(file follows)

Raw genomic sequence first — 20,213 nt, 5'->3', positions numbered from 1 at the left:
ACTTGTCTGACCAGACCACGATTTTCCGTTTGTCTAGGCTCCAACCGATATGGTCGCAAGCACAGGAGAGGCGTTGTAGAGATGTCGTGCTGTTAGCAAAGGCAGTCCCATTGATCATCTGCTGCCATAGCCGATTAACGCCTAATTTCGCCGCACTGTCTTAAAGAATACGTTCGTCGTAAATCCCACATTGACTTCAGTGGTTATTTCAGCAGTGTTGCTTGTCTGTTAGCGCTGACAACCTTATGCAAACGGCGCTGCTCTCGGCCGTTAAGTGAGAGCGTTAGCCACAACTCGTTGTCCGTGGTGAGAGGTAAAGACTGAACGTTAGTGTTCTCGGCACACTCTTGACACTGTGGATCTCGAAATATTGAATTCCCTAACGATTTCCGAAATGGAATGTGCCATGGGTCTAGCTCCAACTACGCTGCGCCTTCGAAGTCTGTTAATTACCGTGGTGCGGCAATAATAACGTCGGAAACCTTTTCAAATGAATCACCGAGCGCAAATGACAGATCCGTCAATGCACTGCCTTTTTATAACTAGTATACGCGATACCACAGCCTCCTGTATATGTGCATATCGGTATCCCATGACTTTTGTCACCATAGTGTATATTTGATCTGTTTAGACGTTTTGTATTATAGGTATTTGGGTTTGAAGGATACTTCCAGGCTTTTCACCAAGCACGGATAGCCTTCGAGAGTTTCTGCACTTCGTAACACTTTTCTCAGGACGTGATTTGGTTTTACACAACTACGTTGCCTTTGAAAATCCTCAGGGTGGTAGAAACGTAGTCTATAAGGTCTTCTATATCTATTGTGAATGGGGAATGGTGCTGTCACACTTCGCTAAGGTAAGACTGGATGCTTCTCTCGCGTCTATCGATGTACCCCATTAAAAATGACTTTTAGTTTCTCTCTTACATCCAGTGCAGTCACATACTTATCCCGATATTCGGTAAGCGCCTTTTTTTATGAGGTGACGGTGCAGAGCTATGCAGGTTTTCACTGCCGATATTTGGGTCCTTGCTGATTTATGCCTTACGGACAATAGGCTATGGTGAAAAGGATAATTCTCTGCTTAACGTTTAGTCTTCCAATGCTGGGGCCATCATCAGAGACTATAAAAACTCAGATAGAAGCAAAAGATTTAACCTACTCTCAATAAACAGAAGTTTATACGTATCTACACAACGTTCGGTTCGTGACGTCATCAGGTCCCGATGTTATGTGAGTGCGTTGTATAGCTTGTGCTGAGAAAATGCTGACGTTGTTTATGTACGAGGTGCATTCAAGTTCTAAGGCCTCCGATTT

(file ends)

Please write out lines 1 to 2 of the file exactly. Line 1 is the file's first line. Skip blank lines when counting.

Raw genomic sequence first — 20,213 nt, 5'->3', positions numbered from 1 at the left:
ACTTGTCTGACCAGACCACGATTTTCCGTTTGTCTAGGCTCCAACCGATATGGTCGCAAGCACAGGAGAGGCGTTGTAGAGATGTCGTGCTGTTAGCAAAGGCAGTCCCATTGATCATCTGCTGCCATAGCCGATTAACGCCTAATTTCGCCGCACTGTCTTAAAGAATACGTTCGTCGTAAATCCCACATTGACTTCAGTGGTTATTTCAGCAGTGTTGCTTGTCTGTTAGCGCTGACAACCTTATGCAAACGGCGCTGCTCTCGGCCGTTAAGTGAGAGCGTTAGCCACAACTCGTTGTCCGTGGTGAGAGGTAAAGACTGAACGTTAGTGTTCTCGGCACACTCTTGACACTGTGGATCTCGAAATATTGAATTCCCTAACGATTTCCGAAATGGAATGTGCCATGGGTCTAGCTCCAACTACGCTGCGCCTTCGAAGTCTGTTAATTACCGTGGTGCGGCAATAATAACGTCGGAAACCTTTTCAAATGAATCACCGAGCGCAAATGACAGATCCGTCAATGCACTGCCTTTTTATAACTAGTATACGCGATACCACAGCCTCCTGTATATGTGCATATCGGTATCCCATGACTTTTGTCACCATAGTGTATATTTGATCTGTTTAGACGTTTTGTATTATAGGTATTTGGGTTTGAAGGATACTTCCAGGCTTTTCACCAAGCACGGATAGCCTTCGAGAGTTTCTGCACTTCGTAACACTTTTCTCAGGACGTGATTTGGTTTTACACAACTACGTTGCCTTTGAAAATCCTCAGGGTGGTAGAAACGTAGTCTATAAGGTCTTCTATATCTATTGTGAATGGGGAATGGTGCTGTCACACTTCGCTAAGGTAAGACTGGATGCTTCTCTCGCGTCTATCGATGTACCCCATTAAAAATGACTTTTAGTTTCTCTCTTACATCCAGTGCAGTCACATACTTATCCCGATATTCGGTAAGCGCCTTTTTTTATGAGGTGACGGTGCAGAGCTATGCAGGTTTTCACTGCCGATATTTGGGTCCTTGCTGATTTATGCCTTACGGACAATAGGCTATGGTGAAAAGGATAATTCTCTGCTTAACGTTTAGTCTTCCAATGCTGGGGCCATCATCAGAGACTATAAAAACTCAGATAGAAGCAAAAGATTTAACCTACTCTCAATAAACAGAAGTTTATACGTATCTACACAACGTTCGGTTCGTGACGTCATCAGGTCCCGATGTTATGTGAGTGCGTTGTATAGCTTGTGCTGAGAAAATGCTGACGTTGTTTATGTACGAGGTGCATTCAAGTTCTAAGGCCTCCGATTT